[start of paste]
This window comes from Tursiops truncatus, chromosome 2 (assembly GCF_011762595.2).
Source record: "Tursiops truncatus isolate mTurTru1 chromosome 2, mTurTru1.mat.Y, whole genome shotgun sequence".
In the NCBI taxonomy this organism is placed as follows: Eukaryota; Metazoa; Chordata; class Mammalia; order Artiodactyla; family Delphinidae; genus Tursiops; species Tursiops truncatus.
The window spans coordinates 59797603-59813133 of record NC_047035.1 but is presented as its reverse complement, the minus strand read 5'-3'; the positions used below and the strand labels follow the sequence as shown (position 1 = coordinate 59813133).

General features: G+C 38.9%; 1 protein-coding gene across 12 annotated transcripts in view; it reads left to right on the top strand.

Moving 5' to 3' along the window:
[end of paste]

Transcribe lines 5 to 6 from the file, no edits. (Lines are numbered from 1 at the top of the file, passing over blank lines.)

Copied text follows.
General features: G+C 38.9%; 1 protein-coding gene across 12 annotated transcripts in view; it reads left to right on the top strand.

Moving 5' to 3' along the window: